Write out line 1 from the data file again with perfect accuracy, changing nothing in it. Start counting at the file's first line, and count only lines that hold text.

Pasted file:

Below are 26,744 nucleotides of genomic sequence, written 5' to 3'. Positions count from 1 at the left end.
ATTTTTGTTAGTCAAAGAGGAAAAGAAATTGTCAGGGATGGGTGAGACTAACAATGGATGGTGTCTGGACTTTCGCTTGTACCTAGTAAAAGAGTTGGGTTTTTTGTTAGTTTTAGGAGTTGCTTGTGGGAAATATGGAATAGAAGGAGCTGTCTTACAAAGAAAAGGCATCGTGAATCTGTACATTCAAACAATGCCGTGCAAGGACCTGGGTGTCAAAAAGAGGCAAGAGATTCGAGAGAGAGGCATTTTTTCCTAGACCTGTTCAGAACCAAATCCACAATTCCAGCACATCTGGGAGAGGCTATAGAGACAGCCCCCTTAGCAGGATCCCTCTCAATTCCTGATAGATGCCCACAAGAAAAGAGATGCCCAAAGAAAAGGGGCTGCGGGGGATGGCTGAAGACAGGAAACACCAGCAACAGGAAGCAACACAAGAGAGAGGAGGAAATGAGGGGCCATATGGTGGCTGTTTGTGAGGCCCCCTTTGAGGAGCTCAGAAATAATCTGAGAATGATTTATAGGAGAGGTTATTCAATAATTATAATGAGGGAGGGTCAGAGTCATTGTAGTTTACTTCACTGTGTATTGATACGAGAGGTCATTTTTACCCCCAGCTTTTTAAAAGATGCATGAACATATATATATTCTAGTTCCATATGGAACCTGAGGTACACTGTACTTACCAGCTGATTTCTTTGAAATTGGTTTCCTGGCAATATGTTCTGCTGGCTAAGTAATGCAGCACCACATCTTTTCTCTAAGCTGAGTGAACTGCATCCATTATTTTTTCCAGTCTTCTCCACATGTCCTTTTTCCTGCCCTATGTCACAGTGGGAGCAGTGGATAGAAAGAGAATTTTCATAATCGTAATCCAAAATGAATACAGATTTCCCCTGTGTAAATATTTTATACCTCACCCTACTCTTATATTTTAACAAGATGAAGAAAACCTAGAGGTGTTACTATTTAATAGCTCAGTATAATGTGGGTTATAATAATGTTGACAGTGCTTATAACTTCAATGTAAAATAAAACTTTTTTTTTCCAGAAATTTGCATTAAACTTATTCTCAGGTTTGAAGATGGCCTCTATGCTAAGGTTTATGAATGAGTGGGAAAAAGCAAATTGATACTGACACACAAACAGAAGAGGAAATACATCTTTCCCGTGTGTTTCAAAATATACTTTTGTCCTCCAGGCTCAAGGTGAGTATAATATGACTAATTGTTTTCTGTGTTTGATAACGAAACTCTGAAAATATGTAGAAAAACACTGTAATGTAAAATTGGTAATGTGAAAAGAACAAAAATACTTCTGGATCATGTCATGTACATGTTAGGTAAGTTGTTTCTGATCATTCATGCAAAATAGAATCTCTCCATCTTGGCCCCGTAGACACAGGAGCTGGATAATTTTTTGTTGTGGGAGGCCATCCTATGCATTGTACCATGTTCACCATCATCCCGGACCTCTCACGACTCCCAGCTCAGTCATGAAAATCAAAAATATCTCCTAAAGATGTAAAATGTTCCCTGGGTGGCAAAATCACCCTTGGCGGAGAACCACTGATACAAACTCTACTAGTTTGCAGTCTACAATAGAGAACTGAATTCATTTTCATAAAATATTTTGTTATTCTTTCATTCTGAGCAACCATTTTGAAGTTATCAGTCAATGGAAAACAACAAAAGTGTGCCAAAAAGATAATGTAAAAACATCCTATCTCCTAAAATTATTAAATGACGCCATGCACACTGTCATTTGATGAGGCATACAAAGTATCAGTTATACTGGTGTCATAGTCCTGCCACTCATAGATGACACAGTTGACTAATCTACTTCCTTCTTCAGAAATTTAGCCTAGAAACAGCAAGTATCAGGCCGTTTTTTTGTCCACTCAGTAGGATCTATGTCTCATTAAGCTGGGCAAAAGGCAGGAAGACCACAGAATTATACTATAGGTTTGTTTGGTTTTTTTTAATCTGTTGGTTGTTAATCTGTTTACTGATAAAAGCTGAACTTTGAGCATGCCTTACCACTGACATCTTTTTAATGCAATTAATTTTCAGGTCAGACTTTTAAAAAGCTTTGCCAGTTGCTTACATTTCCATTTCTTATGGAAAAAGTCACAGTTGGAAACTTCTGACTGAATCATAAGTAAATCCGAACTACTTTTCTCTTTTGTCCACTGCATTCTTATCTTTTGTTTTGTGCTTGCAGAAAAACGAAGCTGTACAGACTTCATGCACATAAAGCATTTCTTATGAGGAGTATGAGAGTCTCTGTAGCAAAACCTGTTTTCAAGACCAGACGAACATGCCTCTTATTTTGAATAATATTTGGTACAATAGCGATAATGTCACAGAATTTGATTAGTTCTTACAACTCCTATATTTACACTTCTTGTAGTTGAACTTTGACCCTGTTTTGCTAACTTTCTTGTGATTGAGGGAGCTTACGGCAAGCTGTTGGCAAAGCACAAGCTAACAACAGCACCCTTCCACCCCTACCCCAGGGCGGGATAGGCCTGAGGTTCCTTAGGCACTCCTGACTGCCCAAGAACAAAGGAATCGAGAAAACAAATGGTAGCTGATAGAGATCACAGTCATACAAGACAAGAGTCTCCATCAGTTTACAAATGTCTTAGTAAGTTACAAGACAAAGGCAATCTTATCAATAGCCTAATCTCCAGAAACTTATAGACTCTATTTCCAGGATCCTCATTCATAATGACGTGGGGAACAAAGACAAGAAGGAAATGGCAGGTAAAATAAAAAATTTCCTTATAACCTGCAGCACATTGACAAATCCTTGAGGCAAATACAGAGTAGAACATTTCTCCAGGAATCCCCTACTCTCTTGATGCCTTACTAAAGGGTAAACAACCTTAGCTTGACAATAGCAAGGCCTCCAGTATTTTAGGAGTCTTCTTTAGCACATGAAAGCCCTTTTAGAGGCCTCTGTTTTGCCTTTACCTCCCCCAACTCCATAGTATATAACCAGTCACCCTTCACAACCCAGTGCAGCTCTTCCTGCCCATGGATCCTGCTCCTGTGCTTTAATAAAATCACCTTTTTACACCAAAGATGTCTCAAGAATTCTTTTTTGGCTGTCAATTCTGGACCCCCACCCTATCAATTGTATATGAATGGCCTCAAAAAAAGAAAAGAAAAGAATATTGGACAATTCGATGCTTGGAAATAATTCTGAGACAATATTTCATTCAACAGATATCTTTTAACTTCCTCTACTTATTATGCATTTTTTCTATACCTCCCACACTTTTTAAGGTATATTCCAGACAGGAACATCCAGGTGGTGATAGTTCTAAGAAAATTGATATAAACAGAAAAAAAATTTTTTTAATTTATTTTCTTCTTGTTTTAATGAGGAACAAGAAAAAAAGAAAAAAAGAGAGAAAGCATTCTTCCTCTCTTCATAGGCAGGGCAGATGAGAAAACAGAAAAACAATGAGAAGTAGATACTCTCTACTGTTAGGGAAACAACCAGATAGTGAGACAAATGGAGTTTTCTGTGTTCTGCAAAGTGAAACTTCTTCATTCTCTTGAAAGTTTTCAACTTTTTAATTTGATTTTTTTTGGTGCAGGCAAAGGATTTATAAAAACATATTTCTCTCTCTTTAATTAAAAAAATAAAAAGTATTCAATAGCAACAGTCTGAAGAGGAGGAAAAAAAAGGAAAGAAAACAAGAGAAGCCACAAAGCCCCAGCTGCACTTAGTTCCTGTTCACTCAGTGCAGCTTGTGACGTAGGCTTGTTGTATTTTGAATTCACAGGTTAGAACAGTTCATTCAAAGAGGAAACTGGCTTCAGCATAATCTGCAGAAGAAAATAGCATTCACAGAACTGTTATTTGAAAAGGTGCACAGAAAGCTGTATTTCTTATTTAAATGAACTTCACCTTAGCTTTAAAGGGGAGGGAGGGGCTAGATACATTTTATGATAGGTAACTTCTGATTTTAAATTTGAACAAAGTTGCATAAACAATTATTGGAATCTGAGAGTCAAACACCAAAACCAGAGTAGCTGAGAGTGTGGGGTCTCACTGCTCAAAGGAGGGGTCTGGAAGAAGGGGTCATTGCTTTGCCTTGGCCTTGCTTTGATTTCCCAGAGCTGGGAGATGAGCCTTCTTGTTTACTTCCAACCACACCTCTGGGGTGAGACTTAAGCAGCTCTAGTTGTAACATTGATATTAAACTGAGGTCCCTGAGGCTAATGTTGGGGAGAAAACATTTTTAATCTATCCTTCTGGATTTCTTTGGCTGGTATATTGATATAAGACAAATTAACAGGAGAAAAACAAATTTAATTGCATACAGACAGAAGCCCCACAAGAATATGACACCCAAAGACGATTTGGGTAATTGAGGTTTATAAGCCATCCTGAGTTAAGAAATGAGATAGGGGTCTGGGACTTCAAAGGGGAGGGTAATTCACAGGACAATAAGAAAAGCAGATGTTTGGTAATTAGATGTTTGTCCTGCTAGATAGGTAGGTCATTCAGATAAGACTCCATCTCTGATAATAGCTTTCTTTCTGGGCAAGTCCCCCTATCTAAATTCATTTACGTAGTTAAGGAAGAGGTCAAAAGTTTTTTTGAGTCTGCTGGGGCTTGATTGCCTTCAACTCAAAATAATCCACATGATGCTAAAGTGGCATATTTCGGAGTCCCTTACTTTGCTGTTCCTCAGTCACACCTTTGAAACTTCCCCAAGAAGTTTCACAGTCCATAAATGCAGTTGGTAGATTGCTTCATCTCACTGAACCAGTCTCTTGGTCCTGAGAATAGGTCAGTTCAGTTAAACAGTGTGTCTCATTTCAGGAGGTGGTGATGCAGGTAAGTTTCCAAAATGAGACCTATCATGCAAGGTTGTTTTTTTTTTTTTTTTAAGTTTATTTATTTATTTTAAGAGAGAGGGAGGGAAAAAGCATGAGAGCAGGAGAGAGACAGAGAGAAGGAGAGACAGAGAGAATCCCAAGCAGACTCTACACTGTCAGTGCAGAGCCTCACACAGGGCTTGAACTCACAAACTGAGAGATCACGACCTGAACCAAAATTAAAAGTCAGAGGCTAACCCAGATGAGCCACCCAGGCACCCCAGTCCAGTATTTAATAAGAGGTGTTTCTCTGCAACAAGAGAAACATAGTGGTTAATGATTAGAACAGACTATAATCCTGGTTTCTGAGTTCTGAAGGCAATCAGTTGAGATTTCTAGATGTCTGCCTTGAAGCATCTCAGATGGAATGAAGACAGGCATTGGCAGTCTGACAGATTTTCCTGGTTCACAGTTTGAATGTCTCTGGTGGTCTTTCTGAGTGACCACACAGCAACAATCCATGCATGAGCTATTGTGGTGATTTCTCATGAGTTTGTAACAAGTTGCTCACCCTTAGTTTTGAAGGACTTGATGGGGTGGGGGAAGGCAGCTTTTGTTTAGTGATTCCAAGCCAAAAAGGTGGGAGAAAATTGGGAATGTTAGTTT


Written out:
Below are 26,744 nucleotides of genomic sequence, written 5' to 3'. Positions count from 1 at the left end.